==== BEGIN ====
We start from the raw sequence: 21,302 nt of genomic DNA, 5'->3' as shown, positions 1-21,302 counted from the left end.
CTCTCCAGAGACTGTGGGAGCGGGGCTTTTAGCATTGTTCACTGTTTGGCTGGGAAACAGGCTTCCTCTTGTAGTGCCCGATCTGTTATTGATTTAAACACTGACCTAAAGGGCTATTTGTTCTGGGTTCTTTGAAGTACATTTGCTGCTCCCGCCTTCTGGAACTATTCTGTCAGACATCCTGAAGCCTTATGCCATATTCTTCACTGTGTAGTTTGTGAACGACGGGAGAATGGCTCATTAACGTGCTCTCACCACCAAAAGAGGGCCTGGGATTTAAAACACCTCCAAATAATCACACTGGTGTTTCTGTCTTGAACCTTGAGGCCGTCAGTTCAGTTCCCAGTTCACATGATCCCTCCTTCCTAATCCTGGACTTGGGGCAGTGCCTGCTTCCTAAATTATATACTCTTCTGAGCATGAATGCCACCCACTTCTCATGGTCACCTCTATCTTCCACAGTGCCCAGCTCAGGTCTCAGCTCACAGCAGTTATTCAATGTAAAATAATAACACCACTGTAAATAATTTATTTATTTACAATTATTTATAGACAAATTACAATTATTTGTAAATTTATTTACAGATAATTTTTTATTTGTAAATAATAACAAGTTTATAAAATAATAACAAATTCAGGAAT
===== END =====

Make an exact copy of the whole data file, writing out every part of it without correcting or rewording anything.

We start from the raw sequence: 21,302 nt of genomic DNA, 5'->3' as shown, positions 1-21,302 counted from the left end.
CTCTCCAGAGACTGTGGGAGCGGGGCTTTTAGCATTGTTCACTGTTTGGCTGGGAAACAGGCTTCCTCTTGTAGTGCCCGATCTGTTATTGATTTAAACACTGACCTAAAGGGCTATTTGTTCTGGGTTCTTTGAAGTACATTTGCTGCTCCCGCCTTCTGGAACTATTCTGTCAGACATCCTGAAGCCTTATGCCATATTCTTCACTGTGTAGTTTGTGAACGACGGGAGAATGGCTCATTAACGTGCTCTCACCACCAAAAGAGGGCCTGGGATTTAAAACACCTCCAAATAATCACACTGGTGTTTCTGTCTTGAACCTTGAGGCCGTCAGTTCAGTTCCCAGTTCACATGATCCCTCCTTCCTAATCCTGGACTTGGGGCAGTGCCTGCTTCCTAAATTATATACTCTTCTGAGCATGAATGCCACCCACTTCTCATGGTCACCTCTATCTTCCACAGTGCCCAGCTCAGGTCTCAGCTCACAGCAGTTATTCAATGTAAAATAATAACACCACTGTAAATAATTTATTTATTTACAATTATTTATAGACAAATTACAATTATTTGTAAATTTATTTACAGATAATTTTTTATTTGTAAATAATAACAAGTTTATAAAATAATAACAAATTCAGGAAT